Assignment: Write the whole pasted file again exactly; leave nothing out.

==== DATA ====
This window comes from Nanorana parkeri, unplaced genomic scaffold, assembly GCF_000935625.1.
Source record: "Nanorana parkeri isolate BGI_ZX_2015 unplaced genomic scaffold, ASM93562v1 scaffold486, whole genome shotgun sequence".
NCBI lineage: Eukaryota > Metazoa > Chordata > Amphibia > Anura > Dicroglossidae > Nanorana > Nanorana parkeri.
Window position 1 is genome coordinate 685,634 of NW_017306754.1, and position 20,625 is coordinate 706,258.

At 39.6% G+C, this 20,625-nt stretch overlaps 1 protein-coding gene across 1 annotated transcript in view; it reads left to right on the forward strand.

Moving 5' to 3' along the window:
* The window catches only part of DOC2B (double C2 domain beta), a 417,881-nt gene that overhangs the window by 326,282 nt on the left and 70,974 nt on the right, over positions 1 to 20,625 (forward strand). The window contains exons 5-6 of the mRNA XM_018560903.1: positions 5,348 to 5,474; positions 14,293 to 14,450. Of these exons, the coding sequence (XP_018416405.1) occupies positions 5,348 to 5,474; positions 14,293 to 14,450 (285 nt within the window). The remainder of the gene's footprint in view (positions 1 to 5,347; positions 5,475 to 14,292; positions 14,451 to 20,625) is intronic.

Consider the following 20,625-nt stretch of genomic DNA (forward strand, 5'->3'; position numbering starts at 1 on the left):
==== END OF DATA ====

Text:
This window comes from Nanorana parkeri, unplaced genomic scaffold, assembly GCF_000935625.1.
Source record: "Nanorana parkeri isolate BGI_ZX_2015 unplaced genomic scaffold, ASM93562v1 scaffold486, whole genome shotgun sequence".
NCBI lineage: Eukaryota > Metazoa > Chordata > Amphibia > Anura > Dicroglossidae > Nanorana > Nanorana parkeri.
Window position 1 is genome coordinate 685,634 of NW_017306754.1, and position 20,625 is coordinate 706,258.

At 39.6% G+C, this 20,625-nt stretch overlaps 1 protein-coding gene across 1 annotated transcript in view; it reads left to right on the forward strand.

Moving 5' to 3' along the window:
* The window catches only part of DOC2B (double C2 domain beta), a 417,881-nt gene that overhangs the window by 326,282 nt on the left and 70,974 nt on the right, over positions 1 to 20,625 (forward strand). The window contains exons 5-6 of the mRNA XM_018560903.1: positions 5,348 to 5,474; positions 14,293 to 14,450. Of these exons, the coding sequence (XP_018416405.1) occupies positions 5,348 to 5,474; positions 14,293 to 14,450 (285 nt within the window). The remainder of the gene's footprint in view (positions 1 to 5,347; positions 5,475 to 14,292; positions 14,451 to 20,625) is intronic.

Consider the following 20,625-nt stretch of genomic DNA (forward strand, 5'->3'; position numbering starts at 1 on the left):